Today, the built environment upholds cultural norms that marginalize the deviant, the non-normal, and suppresses people’s agency in public space. Architecture has been complicit in exposing marginalized communities to conditions of precarity and disfranchisement through the formalization of spaces that privilege (or construct) commonality and conformity and restrict people’s freedom to act in them. Whether it’s through fetishizing commodity as an urban spectacle or creating environments that resist personal expression and change, architecture has woven precarity into modern space by limiting and structuring the performances it may hold.

    Architecture can aid and participate in communities’ struggle against precarity through interventions in public space that afford a plurality of idiosyncratic performances and accommodate their constant flux. Here the issue is twofold. First, architecture must allow for the appearance of multiple subjectivities and identities rather than a culturally ideal one. This means providing the necessary infrastructure for all identities to freely perform (and be recognized for) their truth and find a sense of independence and community. And second, architecture must also create environments that afford and encourage their subsequent change. Places that afford and celebrate a plurality of performances while also allowing people to shape, change, and participate in them, paired up with relevant community programming, can create urban environments focused not only on the healing and growth of those who architecture has disproportionately exposed to conditions of precarity but also, the community at large.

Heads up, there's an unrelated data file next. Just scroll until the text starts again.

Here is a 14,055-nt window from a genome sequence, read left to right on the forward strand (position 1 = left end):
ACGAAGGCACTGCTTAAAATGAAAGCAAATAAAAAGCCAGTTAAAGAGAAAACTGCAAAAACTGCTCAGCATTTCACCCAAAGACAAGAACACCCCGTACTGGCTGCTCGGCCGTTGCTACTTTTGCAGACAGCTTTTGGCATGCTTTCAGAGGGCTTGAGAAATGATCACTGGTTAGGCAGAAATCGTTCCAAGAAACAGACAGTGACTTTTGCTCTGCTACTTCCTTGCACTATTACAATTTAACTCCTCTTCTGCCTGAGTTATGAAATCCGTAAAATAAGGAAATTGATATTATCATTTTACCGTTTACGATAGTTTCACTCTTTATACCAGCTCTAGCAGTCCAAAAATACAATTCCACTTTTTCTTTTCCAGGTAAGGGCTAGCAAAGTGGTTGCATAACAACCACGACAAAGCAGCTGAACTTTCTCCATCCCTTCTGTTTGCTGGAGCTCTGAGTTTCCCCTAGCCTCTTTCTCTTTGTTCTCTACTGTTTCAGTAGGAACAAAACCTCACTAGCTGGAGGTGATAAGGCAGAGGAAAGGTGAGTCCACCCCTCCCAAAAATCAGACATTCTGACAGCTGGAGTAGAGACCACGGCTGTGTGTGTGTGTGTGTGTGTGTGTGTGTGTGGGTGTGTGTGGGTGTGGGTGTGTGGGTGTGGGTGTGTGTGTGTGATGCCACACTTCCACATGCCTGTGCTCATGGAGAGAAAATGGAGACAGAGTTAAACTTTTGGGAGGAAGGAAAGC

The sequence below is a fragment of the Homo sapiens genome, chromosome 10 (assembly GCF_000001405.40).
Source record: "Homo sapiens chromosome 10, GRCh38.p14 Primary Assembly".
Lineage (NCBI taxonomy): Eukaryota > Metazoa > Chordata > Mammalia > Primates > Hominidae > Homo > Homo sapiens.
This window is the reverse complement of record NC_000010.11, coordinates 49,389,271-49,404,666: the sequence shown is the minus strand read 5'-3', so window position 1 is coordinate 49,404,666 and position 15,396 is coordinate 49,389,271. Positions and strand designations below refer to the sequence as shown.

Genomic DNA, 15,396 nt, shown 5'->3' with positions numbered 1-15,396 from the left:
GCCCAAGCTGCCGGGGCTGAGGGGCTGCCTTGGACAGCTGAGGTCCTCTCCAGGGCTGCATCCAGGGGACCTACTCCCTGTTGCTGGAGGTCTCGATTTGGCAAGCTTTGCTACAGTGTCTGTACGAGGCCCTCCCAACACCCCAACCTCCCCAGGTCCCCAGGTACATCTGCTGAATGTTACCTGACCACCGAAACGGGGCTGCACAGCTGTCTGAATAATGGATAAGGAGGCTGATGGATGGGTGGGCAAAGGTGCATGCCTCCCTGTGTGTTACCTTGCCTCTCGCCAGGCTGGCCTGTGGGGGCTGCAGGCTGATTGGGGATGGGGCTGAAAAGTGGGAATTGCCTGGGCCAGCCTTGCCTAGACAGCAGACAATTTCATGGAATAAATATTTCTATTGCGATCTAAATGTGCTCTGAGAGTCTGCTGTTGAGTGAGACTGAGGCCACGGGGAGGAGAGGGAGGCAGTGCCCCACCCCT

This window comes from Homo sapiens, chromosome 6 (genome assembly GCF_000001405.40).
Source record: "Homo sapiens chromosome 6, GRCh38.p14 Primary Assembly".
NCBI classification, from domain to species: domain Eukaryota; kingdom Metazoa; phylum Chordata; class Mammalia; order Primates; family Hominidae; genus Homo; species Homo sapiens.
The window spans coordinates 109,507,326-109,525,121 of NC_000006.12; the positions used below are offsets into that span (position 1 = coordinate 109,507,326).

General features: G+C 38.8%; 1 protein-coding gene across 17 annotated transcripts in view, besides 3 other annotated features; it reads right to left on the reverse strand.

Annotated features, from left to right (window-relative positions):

Landscapes of Resistance presents a housing and urban parks project for the people of Los Angeles that struggles against conditions precarity by incentivizing a plurality of idiosyncratic performances in public space —performances that correspond to people’s unique identities and desires. It does so, by creating moments where the freedoms and informalities that we understand as being associated with domestic space are stitched into the fabric of public space. Programmatic rearrangements and domestic affordances create a quasi-domestic spatiality of public space that reframes its sphere of acceptable performances. This new kind of urban fabric seeks to seep into its context and foster environments that do not reinforce conditions of precarity, but instead, participate in the expression, growth, and healing of its community.

SITE PLAN | Housing, community resources, and public space over the Los Angeles River, between Downtown Los Angeles and Boyle Heights. 

PROGRAMMATIC CONCEPT | From woven precarity in public space to a liberated quasi-domestic public space. 

PERSPECTIVE | Quasi-domestic spatiality of public space reframes the sphere of acceptable performances.